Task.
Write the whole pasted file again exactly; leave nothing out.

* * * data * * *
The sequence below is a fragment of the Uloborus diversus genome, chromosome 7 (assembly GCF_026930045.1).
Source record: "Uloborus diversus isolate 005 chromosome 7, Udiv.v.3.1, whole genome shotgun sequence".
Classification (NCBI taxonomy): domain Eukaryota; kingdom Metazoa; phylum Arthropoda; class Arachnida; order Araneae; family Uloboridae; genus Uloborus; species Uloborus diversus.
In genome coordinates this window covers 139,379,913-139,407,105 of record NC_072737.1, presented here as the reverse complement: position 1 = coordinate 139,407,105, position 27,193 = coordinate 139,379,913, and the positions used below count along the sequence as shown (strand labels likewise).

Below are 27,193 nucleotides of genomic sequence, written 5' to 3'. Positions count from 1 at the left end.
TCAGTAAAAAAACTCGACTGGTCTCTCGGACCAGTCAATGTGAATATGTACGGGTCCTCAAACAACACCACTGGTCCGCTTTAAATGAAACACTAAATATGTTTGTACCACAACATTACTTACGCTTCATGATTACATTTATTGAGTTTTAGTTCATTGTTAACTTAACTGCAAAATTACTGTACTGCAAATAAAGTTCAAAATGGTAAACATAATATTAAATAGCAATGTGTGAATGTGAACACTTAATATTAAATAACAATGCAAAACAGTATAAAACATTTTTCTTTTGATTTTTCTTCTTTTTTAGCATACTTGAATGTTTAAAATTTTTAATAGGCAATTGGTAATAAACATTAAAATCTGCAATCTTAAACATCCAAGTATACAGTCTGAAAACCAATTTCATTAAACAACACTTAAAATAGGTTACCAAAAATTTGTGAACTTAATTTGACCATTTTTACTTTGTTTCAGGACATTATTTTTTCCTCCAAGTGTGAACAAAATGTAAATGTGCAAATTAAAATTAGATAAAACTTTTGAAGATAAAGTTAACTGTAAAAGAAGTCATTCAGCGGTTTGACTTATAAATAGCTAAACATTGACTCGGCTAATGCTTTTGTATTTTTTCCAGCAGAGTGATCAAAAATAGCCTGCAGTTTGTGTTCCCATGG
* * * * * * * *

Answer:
The sequence below is a fragment of the Uloborus diversus genome, chromosome 7 (assembly GCF_026930045.1).
Source record: "Uloborus diversus isolate 005 chromosome 7, Udiv.v.3.1, whole genome shotgun sequence".
Classification (NCBI taxonomy): domain Eukaryota; kingdom Metazoa; phylum Arthropoda; class Arachnida; order Araneae; family Uloboridae; genus Uloborus; species Uloborus diversus.
In genome coordinates this window covers 139,379,913-139,407,105 of record NC_072737.1, presented here as the reverse complement: position 1 = coordinate 139,407,105, position 27,193 = coordinate 139,379,913, and the positions used below count along the sequence as shown (strand labels likewise).

Below are 27,193 nucleotides of genomic sequence, written 5' to 3'. Positions count from 1 at the left end.
TCAGTAAAAAAACTCGACTGGTCTCTCGGACCAGTCAATGTGAATATGTACGGGTCCTCAAACAACACCACTGGTCCGCTTTAAATGAAACACTAAATATGTTTGTACCACAACATTACTTACGCTTCATGATTACATTTATTGAGTTTTAGTTCATTGTTAACTTAACTGCAAAATTACTGTACTGCAAATAAAGTTCAAAATGGTAAACATAATATTAAATAGCAATGTGTGAATGTGAACACTTAATATTAAATAACAATGCAAAACAGTATAAAACATTTTTCTTTTGATTTTTCTTCTTTTTTAGCATACTTGAATGTTTAAAATTTTTAATAGGCAATTGGTAATAAACATTAAAATCTGCAATCTTAAACATCCAAGTATACAGTCTGAAAACCAATTTCATTAAACAACACTTAAAATAGGTTACCAAAAATTTGTGAACTTAATTTGACCATTTTTACTTTGTTTCAGGACATTATTTTTTCCTCCAAGTGTGAACAAAATGTAAATGTGCAAATTAAAATTAGATAAAACTTTTGAAGATAAAGTTAACTGTAAAAGAAGTCATTCAGCGGTTTGACTTATAAATAGCTAAACATTGACTCGGCTAATGCTTTTGTATTTTTTCCAGCAGAGTGATCAAAAATAGCCTGCAGTTTGTGTTCCCATGG